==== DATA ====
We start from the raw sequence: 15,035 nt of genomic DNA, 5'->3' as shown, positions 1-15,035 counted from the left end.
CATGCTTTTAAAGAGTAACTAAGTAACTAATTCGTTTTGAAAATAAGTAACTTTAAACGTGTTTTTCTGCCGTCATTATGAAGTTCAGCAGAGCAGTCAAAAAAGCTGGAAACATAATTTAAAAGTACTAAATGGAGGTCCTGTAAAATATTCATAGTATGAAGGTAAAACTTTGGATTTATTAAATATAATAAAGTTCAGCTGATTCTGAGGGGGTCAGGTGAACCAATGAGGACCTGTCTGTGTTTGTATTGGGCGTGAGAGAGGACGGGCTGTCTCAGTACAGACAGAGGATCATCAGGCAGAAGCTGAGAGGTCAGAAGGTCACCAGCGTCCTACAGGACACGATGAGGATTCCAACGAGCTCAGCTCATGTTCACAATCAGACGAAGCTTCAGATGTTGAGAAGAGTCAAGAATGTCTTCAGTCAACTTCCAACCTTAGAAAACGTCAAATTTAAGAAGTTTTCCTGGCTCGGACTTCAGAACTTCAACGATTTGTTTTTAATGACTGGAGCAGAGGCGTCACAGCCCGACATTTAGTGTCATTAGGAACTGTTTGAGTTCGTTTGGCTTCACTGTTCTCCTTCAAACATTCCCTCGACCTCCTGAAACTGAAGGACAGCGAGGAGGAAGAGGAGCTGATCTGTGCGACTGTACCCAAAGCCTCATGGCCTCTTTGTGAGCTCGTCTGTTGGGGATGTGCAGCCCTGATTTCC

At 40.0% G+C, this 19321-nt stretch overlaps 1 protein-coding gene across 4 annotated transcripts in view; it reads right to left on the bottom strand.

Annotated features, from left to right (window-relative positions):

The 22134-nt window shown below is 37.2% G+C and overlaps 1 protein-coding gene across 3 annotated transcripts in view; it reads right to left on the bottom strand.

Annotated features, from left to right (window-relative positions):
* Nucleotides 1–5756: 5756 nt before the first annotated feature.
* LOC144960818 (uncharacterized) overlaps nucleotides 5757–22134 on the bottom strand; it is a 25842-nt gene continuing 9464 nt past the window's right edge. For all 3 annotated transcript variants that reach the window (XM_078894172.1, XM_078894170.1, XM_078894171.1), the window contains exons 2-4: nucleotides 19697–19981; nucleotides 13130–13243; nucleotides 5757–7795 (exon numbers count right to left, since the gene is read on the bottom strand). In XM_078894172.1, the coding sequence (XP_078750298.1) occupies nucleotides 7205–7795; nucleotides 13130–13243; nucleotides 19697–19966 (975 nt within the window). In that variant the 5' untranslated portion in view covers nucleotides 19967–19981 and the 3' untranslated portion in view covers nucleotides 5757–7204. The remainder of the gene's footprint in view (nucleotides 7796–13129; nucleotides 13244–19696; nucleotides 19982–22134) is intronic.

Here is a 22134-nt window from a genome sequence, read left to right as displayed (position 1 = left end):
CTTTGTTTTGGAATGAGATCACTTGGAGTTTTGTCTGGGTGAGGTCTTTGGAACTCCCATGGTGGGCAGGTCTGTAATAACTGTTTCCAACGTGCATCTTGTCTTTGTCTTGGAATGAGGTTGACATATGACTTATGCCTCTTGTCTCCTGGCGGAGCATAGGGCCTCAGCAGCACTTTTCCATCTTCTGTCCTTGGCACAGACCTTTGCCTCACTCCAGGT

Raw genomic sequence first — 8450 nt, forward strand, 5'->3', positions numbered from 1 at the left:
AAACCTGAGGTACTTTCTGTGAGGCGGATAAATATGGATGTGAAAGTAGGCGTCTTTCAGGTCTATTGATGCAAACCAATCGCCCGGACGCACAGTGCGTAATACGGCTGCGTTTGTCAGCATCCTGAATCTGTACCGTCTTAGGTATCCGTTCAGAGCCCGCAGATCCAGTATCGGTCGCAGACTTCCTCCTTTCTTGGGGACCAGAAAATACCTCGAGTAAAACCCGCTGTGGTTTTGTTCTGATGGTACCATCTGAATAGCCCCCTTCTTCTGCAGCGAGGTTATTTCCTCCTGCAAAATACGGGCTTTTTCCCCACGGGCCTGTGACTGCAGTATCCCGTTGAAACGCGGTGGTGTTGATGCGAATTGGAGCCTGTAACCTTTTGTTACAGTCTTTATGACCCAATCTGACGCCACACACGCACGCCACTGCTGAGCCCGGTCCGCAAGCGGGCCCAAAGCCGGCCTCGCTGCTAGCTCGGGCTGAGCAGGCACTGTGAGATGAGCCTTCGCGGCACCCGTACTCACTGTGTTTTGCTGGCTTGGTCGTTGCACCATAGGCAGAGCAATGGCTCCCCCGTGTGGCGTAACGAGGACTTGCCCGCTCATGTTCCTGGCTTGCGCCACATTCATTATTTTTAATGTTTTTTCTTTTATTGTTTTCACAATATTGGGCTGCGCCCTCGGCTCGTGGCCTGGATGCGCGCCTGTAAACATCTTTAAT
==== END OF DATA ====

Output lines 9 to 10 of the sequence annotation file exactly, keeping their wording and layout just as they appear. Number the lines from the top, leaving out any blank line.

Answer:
Here is a 22134-nt window from a genome sequence, read left to right as displayed (position 1 = left end):
CTTTGTTTTGGAATGAGATCACTTGGAGTTTTGTCTGGGTGAGGTCTTTGGAACTCCCATGGTGGGCAGGTCTGTAATAACTGTTTCCAACGTGCATCTTGTCTTTGTCTTGGAATGAGGTTGACATATGACTTATGCCTCTTGTCTCCTGGCGGAGCATAGGGCCTCAGCAGCACTTTTCCATCTTCTGTCCTTGGCACAGACCTTTGCCTCACTCCAGGT